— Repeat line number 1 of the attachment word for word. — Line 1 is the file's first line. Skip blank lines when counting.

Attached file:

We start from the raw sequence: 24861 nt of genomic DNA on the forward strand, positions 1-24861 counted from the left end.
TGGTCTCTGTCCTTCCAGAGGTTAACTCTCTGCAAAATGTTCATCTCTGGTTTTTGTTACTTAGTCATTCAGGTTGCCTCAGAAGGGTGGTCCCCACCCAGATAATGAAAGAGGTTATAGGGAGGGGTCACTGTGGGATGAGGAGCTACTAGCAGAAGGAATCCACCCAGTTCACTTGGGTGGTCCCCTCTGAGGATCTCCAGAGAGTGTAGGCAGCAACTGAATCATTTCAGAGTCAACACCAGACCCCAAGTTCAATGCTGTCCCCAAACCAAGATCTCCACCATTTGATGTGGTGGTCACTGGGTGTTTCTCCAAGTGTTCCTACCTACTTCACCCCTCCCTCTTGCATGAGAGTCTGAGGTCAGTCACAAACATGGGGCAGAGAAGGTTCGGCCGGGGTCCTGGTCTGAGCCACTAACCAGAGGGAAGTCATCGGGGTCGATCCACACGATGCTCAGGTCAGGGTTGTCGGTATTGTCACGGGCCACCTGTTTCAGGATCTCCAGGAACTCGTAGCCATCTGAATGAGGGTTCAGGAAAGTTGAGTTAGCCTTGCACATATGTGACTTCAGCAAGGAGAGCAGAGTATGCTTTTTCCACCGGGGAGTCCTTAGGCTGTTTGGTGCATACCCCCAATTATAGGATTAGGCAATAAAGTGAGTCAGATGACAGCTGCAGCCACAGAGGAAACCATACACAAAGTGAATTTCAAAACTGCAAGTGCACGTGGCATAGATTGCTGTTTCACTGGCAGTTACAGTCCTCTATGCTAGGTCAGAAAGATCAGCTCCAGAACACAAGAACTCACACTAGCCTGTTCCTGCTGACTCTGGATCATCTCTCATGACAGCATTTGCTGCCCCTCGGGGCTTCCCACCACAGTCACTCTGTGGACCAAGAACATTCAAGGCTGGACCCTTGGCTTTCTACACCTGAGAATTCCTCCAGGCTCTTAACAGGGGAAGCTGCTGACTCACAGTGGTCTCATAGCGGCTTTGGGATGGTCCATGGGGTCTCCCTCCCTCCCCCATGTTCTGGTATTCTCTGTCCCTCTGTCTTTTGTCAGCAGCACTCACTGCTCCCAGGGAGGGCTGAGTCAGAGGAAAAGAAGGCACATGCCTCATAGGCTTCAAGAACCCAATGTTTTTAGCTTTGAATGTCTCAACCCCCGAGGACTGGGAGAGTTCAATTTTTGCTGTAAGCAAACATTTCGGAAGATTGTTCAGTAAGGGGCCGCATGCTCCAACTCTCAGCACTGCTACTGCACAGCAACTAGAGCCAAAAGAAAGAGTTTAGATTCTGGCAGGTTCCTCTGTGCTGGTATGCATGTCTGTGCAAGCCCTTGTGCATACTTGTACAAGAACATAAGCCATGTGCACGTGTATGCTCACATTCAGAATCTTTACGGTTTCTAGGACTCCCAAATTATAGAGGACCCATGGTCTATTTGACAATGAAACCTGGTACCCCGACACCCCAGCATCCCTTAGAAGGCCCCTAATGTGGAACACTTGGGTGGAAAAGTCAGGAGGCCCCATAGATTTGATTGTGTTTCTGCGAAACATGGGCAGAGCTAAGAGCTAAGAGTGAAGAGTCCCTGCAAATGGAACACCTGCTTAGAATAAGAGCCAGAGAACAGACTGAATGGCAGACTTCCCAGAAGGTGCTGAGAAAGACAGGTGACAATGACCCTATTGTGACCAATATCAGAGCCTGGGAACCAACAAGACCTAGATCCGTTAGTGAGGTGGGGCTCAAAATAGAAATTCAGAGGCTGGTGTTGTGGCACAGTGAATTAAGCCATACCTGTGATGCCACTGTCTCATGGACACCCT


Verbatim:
We start from the raw sequence: 24861 nt of genomic DNA on the forward strand, positions 1-24861 counted from the left end.